Energy from thin air

The renewable energy sources are more important than ever before. Wave or tidal energy hasn’t really been available in the Bothnian Bay, so we are looking at a possible future with a lot of offshore windmill parks in the SEAmBOTH area.

Calm sea and wind mils on the background.
Photo by Pekka Lehtonen, Metsähallitus.

Wind energy is a renewable and an infinite form of energy, but as green as it may sound, we still need to consider the consequences. Without going to the technology of producing the windmills or to the battery technology and the rare metals that they use, the effects that the offshore windmill parks have on marine nature can be both positive and negative. Some of the effects are still at guess work stage. We don’t, for example, know for sure, how the electromagnetic fields of the underwater cables affect the fish (Marcus C. Öhman, Peter Sigray and Håkan Westerberg, Offshore Windmills and the Effects of Electromagnetic Fields on Fish, Ambio Vol. 36, No. 8, December 2007). Or, to be more precise, we do know that the electromagnetic fields have an effect on fish, but we don’t know how the fish react to the growing number of cables at the bottom.

2 wind mils on suns shine.
Photo by Johanna Kantanen, Metsähallitus.

Large offshore windmill parks will, of course, have a large effect on the scenery. The horizon will be dotted with white windmills and some will find this a hugely negative issue while others may see it as a green energy scenery from the future.

Some of the effects that the windmills will have are bringing new habitats to monotonous sea bottoms. Right now, the wind energy field is focusing their planning to deep offshore areas which will, at least in the SEAmBOTH area, most probably be muddy bottoms. Bringing new structures to this kind of area will bring a new hard habitat to the world of only soft and pelagic habitats. This will enable fauna like the sponge animal Ephydatia fluviatilis or flora like water mosses or algae to attach to the new surface. This, in turn, will attract invertebrates to feed or hide in the vegetation and they will lure fish to the area to feed on the invertebrates. Windmill structures will also provide hiding places for fish, and many species of fish are generally attracted to large objects in the otherwise featureless soft sea bottom.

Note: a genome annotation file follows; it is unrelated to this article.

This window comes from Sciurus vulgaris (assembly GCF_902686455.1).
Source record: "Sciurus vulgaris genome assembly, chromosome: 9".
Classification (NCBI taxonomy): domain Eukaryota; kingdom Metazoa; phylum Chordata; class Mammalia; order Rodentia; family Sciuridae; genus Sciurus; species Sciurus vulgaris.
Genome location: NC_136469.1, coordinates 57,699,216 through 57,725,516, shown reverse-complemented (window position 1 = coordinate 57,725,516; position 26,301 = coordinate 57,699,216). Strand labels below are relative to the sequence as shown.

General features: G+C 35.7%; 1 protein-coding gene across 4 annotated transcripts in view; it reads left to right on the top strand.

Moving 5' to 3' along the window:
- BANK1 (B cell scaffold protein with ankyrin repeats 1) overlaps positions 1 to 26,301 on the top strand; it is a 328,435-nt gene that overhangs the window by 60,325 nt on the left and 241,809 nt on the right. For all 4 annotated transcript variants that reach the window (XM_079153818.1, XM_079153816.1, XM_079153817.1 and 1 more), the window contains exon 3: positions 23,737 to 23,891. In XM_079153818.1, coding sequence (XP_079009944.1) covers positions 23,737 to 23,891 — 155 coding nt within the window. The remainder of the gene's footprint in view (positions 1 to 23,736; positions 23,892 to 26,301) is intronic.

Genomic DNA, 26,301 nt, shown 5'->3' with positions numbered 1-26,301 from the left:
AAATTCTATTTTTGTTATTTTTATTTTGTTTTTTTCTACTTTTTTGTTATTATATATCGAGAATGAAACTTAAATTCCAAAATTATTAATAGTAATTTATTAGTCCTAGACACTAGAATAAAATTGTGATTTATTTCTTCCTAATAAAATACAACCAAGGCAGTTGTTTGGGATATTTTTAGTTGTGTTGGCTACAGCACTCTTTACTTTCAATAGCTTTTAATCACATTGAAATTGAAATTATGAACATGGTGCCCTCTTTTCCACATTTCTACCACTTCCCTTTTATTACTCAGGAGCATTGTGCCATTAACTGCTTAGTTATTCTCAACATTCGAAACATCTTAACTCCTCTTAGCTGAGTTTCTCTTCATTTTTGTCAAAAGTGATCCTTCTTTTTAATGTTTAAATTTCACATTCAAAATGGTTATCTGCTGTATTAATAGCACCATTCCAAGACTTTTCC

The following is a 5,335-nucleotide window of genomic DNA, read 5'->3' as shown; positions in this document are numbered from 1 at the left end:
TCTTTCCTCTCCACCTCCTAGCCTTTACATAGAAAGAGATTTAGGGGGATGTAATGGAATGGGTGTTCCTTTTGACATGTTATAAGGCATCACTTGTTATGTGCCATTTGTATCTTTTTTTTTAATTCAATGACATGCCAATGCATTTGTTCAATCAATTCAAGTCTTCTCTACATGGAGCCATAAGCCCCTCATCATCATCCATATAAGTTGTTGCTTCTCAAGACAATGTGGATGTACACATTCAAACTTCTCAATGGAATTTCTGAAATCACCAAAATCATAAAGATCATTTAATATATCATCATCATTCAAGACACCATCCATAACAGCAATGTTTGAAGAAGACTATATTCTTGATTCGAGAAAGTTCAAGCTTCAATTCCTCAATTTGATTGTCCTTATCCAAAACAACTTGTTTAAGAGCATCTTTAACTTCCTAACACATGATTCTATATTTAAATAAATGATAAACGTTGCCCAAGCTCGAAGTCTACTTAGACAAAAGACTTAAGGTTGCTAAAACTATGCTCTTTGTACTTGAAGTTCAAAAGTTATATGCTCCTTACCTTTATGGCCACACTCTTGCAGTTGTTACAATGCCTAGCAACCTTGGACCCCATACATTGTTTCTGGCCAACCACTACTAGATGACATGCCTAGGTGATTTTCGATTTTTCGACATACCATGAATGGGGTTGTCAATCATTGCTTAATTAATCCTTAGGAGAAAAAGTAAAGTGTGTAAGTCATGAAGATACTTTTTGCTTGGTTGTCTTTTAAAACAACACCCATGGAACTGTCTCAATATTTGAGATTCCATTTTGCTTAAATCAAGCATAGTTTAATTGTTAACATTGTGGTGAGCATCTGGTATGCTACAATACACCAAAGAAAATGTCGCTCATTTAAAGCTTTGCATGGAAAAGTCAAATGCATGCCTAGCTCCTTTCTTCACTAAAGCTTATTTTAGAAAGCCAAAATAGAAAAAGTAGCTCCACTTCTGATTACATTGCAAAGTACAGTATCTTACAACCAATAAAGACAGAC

A wind mil in peaceful picture of sunset.  Water birds swimming past.
Photo by Pekka Lehtonen, Metsähallitus.

On the other hand, the windmill structure will destroy all benthic flora and fauna under the foundation, and the vibration of the windmill tower might drive away fish and seals.

The good thing about offshore windmill planning is that at least on the Finnish side, the companies have moved their focus from the shallow areas to deeper areas further away from the shore. With this move, the shallow areas, which are the ones with the most nature values like fish spawning grounds and underwater vegetation, will be spared from dredging and building. The scenery handicap will be the same, but there are remarkably less nature values in the deep offshore areas compared to the shallow nearshore areas.

Sea and 8 wind mils on the shore. Behind them is industrial activity and air pollutants.
Photo by Jussi-Tapio Roininen, Metsähallitus.

Now that the marine spatial planning (MSP) is under way in both Sweden and Finland, offshore windfarm areas are also put on maps. On the Swedish marine spatial plan, the windmill areas exist mostly south from the SEAmBOTH area. On the Finnish side of the SEAmBOTH project area, there are many opportunities for windmill park development. So many windmills have already been built on land and at least Finland is moving to the sea.

Written by Essi Keskinen


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